There are always rites of passage in life. Be it a bar mitzvah, a quinceniera. ... your first fist fight. ... whatever. We, as a species, feel the need to mark the passage of time by ceremonies and, of course, the parties that come afterwards. The first big one in the Greek Orthodox community is the 40 day service for a newborn. This is the first time the infant is brought in to the church and the priest takes them up on the altar and blesses them and everyone oooh's and ahhh's and then stands around the courtyard telling you how beautiful the baby is afterwards. It's an important piece because, according to tradition, the baby can't be baptized with out this first step and if she can't get baptized then she can't be married and if she can't be married then she's going to end up an old cat lady who talks to herself. ... something like that. Be it as it may, you know the real reason for the tradition is something to do with health and safety 100's of years ago; a church order to keep the baby inside and away from other people until a point when their immunity system was developed enough they could handle exposure to the elements. Turns out if you want people to take care of themselves you just tell them it's God who wants them to do it and they'll suddenly pay attention. Amazingly God has remained silent on deep fried chicken and the lack of cardio exercising up to this time.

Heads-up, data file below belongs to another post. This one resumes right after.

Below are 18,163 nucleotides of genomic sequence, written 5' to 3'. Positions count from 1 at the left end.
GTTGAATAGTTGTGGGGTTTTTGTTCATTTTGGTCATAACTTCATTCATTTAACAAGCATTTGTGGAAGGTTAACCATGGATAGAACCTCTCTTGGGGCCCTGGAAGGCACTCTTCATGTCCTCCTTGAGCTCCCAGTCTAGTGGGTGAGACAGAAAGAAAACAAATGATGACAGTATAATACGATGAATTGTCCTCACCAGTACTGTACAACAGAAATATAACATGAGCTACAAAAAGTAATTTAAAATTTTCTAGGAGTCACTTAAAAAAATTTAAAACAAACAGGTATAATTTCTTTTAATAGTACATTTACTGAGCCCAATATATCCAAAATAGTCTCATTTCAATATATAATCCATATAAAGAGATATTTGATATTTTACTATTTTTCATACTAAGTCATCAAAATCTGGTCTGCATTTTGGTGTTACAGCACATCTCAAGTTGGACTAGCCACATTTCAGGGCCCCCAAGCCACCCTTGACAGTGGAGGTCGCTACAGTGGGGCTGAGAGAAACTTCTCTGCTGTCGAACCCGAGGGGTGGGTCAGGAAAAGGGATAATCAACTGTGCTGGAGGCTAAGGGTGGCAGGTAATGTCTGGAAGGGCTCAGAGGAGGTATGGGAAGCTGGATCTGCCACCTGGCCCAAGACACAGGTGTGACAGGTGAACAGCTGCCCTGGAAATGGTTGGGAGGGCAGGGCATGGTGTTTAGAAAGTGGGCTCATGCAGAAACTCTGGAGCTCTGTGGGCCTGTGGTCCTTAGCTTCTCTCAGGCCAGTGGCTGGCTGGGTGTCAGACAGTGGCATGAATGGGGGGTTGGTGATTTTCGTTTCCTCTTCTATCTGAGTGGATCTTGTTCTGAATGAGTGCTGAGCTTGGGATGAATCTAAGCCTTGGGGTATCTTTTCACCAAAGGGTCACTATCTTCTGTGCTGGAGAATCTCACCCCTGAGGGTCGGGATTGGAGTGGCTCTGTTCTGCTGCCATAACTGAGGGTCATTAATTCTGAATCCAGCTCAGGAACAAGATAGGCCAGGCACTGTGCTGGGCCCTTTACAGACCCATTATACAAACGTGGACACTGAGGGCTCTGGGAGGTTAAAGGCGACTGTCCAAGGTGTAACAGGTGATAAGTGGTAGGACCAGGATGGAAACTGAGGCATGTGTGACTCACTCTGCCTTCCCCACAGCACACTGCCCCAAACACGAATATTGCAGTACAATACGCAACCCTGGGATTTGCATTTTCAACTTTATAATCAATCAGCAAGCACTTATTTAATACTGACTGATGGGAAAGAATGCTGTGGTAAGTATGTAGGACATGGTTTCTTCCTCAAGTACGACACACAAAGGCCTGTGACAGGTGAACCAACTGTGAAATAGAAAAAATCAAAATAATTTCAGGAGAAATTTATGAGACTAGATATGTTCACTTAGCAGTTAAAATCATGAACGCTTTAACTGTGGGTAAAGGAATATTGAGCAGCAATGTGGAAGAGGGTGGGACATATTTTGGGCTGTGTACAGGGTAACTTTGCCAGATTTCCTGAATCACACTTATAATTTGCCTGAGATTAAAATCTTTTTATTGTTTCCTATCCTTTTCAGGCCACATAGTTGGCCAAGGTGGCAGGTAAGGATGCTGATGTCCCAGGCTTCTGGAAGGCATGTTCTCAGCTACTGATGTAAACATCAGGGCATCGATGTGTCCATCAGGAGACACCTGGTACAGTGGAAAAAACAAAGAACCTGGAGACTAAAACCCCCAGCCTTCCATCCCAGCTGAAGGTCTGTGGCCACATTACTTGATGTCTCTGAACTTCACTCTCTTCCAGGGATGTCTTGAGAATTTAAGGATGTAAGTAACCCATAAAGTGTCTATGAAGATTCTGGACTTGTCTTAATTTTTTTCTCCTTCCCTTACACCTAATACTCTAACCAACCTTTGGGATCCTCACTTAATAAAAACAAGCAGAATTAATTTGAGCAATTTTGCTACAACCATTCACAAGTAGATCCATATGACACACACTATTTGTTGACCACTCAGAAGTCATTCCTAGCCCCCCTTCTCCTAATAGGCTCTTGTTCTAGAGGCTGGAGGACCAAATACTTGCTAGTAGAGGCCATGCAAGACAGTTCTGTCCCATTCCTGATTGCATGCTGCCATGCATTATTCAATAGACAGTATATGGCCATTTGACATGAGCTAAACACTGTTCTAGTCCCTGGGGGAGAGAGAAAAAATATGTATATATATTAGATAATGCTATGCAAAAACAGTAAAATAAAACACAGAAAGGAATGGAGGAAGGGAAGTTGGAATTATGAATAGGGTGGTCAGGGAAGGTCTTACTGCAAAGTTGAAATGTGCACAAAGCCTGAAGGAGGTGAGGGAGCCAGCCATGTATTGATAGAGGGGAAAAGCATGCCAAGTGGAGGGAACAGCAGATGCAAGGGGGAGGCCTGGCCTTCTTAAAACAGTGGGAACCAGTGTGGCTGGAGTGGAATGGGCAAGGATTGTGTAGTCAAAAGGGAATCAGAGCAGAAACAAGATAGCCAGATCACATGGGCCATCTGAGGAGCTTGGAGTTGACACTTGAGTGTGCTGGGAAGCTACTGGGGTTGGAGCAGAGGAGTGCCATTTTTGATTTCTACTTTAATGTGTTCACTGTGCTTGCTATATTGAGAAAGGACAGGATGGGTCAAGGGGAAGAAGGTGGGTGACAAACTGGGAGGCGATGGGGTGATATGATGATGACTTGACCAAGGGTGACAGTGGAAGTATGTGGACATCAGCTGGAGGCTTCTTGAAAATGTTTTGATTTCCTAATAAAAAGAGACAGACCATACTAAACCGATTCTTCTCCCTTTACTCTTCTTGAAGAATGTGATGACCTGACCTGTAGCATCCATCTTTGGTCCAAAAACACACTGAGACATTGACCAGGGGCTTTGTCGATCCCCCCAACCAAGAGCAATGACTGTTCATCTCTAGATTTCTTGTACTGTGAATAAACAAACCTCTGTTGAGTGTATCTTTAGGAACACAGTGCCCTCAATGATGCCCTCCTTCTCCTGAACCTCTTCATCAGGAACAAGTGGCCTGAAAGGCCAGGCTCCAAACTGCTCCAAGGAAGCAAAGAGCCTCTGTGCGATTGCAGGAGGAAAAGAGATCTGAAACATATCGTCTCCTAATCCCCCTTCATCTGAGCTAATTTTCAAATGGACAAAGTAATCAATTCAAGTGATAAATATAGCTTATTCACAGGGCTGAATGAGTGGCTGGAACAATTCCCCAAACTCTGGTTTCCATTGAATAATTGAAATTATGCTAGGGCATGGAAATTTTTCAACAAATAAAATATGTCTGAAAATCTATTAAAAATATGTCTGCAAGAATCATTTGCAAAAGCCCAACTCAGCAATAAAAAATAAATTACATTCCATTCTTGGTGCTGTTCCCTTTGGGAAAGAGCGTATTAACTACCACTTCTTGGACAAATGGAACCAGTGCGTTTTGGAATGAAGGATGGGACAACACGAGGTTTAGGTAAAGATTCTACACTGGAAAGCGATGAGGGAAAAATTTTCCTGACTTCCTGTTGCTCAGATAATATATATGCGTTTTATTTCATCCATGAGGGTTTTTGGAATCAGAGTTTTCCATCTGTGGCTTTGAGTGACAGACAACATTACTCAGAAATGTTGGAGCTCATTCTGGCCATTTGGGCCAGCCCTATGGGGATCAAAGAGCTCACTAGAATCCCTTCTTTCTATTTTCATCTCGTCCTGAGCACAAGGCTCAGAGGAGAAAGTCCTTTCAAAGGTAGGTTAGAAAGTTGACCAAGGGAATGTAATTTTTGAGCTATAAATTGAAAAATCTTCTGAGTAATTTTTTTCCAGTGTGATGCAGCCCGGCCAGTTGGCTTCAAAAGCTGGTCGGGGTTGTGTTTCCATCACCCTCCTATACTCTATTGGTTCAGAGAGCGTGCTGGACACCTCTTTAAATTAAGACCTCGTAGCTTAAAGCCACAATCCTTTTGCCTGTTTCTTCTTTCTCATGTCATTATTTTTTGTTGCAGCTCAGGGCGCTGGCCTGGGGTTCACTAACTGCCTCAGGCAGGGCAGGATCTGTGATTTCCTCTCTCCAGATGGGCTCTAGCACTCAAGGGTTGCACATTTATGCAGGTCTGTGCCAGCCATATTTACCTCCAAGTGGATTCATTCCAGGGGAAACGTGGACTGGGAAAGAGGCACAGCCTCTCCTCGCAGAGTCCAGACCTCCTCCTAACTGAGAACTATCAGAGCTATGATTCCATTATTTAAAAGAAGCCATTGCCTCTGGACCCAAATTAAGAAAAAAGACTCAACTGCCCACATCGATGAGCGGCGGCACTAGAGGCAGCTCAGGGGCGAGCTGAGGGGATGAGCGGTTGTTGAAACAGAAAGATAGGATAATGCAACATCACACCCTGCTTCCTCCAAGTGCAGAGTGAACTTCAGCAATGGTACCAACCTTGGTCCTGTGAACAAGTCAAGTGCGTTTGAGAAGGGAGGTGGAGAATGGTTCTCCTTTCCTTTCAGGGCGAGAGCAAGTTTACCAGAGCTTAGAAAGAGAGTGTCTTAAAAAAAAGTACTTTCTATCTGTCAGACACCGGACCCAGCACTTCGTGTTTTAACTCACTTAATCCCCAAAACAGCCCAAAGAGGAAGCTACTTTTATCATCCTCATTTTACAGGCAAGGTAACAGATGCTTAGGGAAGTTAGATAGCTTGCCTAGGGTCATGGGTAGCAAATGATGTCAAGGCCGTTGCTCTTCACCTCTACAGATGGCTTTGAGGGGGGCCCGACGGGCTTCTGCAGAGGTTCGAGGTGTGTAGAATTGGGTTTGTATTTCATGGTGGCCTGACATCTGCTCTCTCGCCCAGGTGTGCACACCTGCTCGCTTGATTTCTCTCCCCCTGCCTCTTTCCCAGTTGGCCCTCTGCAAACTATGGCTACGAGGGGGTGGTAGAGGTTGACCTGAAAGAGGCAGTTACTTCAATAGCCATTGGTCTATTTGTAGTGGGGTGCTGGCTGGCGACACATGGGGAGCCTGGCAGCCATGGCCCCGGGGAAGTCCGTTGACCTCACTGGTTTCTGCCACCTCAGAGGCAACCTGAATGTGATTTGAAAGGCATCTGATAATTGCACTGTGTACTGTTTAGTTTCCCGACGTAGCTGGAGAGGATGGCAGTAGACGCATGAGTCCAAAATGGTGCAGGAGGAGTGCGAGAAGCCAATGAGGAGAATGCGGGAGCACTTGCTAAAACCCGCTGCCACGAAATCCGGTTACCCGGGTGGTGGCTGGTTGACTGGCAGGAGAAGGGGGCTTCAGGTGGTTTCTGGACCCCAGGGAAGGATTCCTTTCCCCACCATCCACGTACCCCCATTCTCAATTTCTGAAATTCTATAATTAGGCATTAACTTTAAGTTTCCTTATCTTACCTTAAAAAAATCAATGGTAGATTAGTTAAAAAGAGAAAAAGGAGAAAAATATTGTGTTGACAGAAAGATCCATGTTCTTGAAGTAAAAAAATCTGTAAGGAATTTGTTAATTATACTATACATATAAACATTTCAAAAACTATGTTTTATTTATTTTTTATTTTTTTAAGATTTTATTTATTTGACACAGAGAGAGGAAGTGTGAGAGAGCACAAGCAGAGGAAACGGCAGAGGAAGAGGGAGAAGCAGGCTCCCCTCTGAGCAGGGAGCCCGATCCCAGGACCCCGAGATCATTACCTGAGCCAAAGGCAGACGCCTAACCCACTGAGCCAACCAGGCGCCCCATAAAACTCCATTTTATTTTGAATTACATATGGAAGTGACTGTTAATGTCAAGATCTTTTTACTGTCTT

So the girls and I went earlier so they could take communion. ... of which Genevieve wanted seconds and Arianna wanted nothing to do with the guy in the robe holding the spoon. ...although she happily scarfed down the bread (Jesus body, good. ... blood - eh). Then she spend the next 45 minutes whispering to me "Daddy, all done?" And "me no eat mum-mums this time. ... next time, ok?" Not to mention the sparkle from their dresses come of quite easily, so every time I'd look down the pew to check on Genevieve (they were going back and forth between me and my sister in law 5 bodies down) it looked like a disco ball had been reincarnated as a church pew. Finally, Gina came in with the baby and the priest did his thing and carried her down the aisle with Gina following behind. At this point both girls were done with us and wanted momma so they popped over the front of the pew and trotted of down the aisle after mom. As Gina knelt there, in front of the priest, each girl climbed the steps and took a place kneeling next to Momma. ... sweetest thing I've ever seen. They both remained in position through the whole thing, just watching their little sister and basking in the comfort of Momma's side. It was really beautiful. I remember, distinctly, 2 years ago when it was the girls up there. And now, to watch them up there as big girls and have it be Rosaline. ... I'd be lying if I didn't say I'm getting a little misty eyed just typing this for you now. It's not so much the ceremony. ... it's the marking of the passage of time. It starts with 40 days. Next is 6 months, then walking, then talking. ... before you know it she's going to be one more toddler to add to the pack. God knows the years between kindergarten and college are going to fly by as well. And that's the point of this blog. In my old age, when the memory is fading, I can look back on this picture and read exactly what was going through my mind. My 4 favorite people. All in a group. Up on a pedestal.